> Deflection analysis used in shearwalls and embedded column (flagpole)
> design. I recently wrote up a correction based on my interpretation of
Delta
> Sub-S and I am now not sure I was correct. I don't want to do an unjust
act
> against the EOR by making him comply to my own incorrect interpretation,
but
> the code is written very ambiguously on this subject and the ICBO Seismic
> Design Manual II for the wood design problems are equally ambiguous
without
> explaining how Delta Sub-S is calculated.
>
> Maybe you can explain his one to me as well. So far I see a Maximum Drift,
> an Allowable Drift, and an Actual drift. The Allowable may not necessarily
> be equal at any one time to the Maximum drift. An example of this is the
> maximum bending capacity of a flag pole column that takes lateral load.
The
> Maximum story drift is based on the story height, the Allowable is based
on
> the Steel's calculated drift based on the steel's capacity and the Actual
> drift based on the stiffness of the steel column and the applied demand.
>
> I hope you can help me here - since there were so few replies to my e-mail
I
> have the feeling that others are as confused on this issue as I am.
>
> Thanks Ben,
> Dennis
>
> Dennis S. Wish, PE
>
>
> California Professional Engineer
>
> Structural Engineering Consultant
>
> dennis.wish(--nospam--at)verizon.net
>
> http://www.structuralist.net
>
>
>
>
> -----Original Message-----
> From: Ben Yousefi [mailto:Ben-Yousefi(--nospam--at)ci.santa-monica.ca.us]
> Sent: Monday, July 12, 2004 11:55 AM
> To: seaint(--nospam--at)seaint.org
> Subject: Re: Static vs. Simplified Static design
>
> Dennis
>
> I am not sure where you got the idea that the static method is only for
> flexible diaphragms. The guidelines for using the static method are
spelled
> out in section 1629.8.3. For all structures less than 65 feet or 5 stories
> one can use the static method.
>
> The use of simplified method is more restrictive and the criteria is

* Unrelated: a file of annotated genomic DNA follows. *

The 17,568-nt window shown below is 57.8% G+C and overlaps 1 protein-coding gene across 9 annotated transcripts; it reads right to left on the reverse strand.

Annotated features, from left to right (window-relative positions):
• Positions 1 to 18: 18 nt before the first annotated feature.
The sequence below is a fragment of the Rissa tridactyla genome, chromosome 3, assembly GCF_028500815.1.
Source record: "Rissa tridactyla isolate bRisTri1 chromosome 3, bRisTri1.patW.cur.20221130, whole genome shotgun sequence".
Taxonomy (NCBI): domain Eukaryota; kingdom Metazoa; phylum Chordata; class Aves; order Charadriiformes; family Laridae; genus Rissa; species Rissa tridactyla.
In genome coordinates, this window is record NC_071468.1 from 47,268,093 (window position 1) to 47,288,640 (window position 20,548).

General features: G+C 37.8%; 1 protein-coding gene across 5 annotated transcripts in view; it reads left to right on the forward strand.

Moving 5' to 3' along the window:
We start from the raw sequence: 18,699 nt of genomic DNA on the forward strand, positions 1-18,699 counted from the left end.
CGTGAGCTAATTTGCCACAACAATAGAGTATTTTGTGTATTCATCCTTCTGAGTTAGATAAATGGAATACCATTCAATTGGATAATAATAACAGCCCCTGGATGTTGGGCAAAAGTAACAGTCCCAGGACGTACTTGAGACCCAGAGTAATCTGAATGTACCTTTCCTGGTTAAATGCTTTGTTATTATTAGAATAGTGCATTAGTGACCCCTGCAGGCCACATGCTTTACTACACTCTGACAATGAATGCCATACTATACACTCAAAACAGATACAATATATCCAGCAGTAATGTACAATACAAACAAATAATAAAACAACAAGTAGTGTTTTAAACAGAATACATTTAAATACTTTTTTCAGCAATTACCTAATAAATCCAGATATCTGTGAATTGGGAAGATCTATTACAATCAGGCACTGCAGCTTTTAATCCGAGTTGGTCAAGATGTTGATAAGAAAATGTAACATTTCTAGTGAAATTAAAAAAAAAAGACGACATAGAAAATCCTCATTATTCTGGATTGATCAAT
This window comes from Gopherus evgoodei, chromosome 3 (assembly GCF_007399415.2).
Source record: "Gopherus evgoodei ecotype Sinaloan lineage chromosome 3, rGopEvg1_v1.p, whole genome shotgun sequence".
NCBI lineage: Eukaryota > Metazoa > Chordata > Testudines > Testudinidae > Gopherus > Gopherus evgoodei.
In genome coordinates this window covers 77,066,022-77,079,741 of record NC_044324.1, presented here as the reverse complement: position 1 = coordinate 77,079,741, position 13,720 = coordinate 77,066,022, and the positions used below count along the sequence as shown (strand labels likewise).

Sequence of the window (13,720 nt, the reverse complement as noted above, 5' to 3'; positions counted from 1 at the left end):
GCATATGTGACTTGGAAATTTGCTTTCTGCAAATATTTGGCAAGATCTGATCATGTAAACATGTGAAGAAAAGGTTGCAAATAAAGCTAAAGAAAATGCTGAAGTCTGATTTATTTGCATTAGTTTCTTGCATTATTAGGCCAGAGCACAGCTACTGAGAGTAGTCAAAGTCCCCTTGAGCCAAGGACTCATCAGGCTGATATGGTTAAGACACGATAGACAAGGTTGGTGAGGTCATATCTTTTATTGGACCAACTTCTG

spelled
> out in 1629.8.2. Basically I see the advantage in mainly not having to
> calculate the drift, which is tedious for wood shear walls. You also don't
> have to distribute the forces along the height by the triangular method.
The
> 20% conservatism is sufficient for making up any inaccuracies that may
occur
> as a result these simplifications.
>
> Ben Yousefi, SE
> Santa Monica, CA
>
> >>> dennis.wish(--nospam--at)verizon.net 07/08/04 07:28PM >>>
> This next question is to settle a debate (or to start one). For the
majority
> of plan check that I run across, engineers and architects are disregarding
> the full-compliance methods and are assuming a flexible diaphragm design
on
> less than three story light-framed structures made of wood with a wood
> diaphragm. However, the majority of submittals use the Static design
methods
> per UBC or CBC Section 1630.2. While most calculate Rho, the results are
> almost always less than 1.0 so the default Rho value is taken as 1.0.
>
> Then there are those who have chosen (for some reason) to use the
Simplified
> static design which adds approximately 20% to the base shear value. I
happen
> to fall into this category, but my rationale is that the conservative
nature
> of the Simplified static design compensates for construction flaws.
>
>
>
> My understanding is that the engineer can only use the Static design of
> 1630.2 if he first determines by analysis that the diaphragm is flexible.
If
> not, he must follow the full-compliance method and balance or chose the
> worst case wind / seismic; (flexible/rigid) for each line of shear.
>
>
>
> Now if he wants to use the Simplified Static design of 1630.2.3 he must
> first check the structure for irregularities and that the engineer must
use
> the default values for soil properties for SD in zone 4 and a near source
> factor not exceeding 1.3. The comparative formulas that tend to yield the
> lowest shear for each type is;
>
>
>
> V=(2.5*I*Ca/(1.4*R))*W (Static) Formula 30-5
>
> V=(3.0*I*Ca/(1.4*R))*W (Simplified Static) 30-11
>
>
>
> I typically beef up the near source values and place my site closer to the
> active fault in order to have a more conservative base shear if I don't
know
> where the site location is or a soils report is not provided or required
by
> the city.
>
>
>
> The question is; What is the correct interpretation for the use of Static
> Methods and when should one consider using the Simplified Static design?
The
> obvious outcome of this is to determine what the existing standard of
> professional practice is regardless of whether or not it complies with the
> letter of the code which is not (in 100% of the 35 designs I've reviewed)
> being followed.
>
>
>
> Your help in this matter would be greatly appreciated.
>
>
>
> TIA
>
> Dennis
>
>
>
>
> Dennis S. Wish, PE
>
>
> California Professional Engineer
>
> Structural Engineering Consultant
>
> HYPERLINK "mailto:dennis.wish(--nospam--at)verizon.net"dennis.wish(--nospam--at)verizon.net
>
> HYPERLINK "http://www.structuralist.net/"http://www.structuralist.net
>
>
>
>